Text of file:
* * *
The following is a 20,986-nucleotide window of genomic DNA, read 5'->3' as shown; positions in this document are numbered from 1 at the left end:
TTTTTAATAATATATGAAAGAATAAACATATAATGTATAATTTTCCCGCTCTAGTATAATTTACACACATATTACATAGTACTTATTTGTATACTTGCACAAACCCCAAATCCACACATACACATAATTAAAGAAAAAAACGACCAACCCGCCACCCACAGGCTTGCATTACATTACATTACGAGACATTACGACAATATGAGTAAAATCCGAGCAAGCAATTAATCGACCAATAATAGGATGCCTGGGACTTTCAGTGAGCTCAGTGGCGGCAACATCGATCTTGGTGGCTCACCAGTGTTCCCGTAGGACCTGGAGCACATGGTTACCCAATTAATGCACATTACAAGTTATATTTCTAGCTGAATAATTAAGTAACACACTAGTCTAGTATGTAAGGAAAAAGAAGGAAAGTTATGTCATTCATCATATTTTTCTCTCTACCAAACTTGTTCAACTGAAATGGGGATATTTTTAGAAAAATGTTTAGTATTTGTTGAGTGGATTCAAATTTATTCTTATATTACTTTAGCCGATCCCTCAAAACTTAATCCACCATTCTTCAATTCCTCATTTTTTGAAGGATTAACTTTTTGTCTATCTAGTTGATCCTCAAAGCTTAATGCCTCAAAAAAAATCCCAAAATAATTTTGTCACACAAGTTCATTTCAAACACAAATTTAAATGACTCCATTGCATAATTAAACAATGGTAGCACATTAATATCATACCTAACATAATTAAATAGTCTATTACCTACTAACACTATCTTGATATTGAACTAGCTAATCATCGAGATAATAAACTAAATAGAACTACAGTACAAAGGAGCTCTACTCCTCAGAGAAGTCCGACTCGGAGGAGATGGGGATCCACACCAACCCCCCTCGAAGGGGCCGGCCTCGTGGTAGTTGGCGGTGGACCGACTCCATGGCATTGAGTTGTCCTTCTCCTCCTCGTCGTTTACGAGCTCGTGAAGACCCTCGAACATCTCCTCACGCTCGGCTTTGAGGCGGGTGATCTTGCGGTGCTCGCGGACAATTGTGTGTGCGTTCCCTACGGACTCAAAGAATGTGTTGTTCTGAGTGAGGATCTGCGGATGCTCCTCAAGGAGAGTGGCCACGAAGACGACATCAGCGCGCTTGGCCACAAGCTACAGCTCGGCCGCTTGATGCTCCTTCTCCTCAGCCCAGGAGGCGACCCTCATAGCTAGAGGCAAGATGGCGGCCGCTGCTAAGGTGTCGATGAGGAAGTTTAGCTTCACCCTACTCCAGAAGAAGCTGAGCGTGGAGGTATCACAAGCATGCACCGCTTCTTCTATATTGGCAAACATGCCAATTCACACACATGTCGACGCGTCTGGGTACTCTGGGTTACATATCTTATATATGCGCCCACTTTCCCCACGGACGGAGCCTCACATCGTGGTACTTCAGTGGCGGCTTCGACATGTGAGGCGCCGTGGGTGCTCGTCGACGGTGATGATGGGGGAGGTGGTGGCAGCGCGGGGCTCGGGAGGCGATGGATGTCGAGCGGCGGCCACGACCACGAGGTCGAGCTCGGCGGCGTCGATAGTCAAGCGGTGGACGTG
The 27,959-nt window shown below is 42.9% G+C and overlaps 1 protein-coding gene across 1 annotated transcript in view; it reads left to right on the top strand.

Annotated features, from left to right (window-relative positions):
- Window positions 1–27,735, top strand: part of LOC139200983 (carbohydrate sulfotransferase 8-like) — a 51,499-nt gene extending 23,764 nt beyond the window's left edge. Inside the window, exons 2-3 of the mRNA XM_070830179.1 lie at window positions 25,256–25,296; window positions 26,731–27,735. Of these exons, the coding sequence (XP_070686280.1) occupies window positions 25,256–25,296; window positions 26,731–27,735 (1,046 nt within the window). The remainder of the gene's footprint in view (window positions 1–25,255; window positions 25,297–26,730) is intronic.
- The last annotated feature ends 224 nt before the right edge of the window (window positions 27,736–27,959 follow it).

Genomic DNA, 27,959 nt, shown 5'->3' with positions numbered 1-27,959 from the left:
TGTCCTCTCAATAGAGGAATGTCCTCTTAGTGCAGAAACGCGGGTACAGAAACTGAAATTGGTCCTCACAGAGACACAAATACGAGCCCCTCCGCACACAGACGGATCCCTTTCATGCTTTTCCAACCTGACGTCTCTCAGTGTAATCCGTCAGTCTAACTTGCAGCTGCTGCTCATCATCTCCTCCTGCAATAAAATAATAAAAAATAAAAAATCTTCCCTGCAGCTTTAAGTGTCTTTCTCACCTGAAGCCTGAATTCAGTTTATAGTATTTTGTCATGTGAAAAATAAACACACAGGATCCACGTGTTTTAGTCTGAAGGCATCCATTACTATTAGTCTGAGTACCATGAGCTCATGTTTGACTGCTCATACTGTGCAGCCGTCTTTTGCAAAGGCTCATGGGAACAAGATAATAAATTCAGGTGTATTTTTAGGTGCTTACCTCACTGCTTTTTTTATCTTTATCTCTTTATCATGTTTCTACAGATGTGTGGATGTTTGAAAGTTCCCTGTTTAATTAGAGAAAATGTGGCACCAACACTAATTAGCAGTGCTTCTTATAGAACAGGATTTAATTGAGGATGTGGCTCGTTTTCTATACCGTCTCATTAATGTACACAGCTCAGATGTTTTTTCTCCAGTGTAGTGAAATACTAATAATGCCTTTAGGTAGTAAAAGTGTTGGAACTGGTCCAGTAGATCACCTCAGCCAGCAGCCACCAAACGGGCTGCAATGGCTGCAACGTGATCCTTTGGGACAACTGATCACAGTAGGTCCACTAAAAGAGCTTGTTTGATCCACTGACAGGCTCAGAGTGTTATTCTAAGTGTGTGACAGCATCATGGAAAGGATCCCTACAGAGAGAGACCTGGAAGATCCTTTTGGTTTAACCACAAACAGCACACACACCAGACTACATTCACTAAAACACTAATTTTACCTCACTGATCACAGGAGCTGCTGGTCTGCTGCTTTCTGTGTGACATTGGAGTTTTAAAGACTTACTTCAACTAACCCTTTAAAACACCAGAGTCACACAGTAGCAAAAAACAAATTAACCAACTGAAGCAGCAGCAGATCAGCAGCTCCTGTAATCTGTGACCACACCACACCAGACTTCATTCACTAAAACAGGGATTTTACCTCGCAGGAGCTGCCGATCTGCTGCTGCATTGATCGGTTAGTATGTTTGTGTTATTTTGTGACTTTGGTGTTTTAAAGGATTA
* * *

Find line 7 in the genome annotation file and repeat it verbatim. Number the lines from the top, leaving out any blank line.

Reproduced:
Genomic DNA, 27,959 nt, shown 5'->3' with positions numbered 1-27,959 from the left: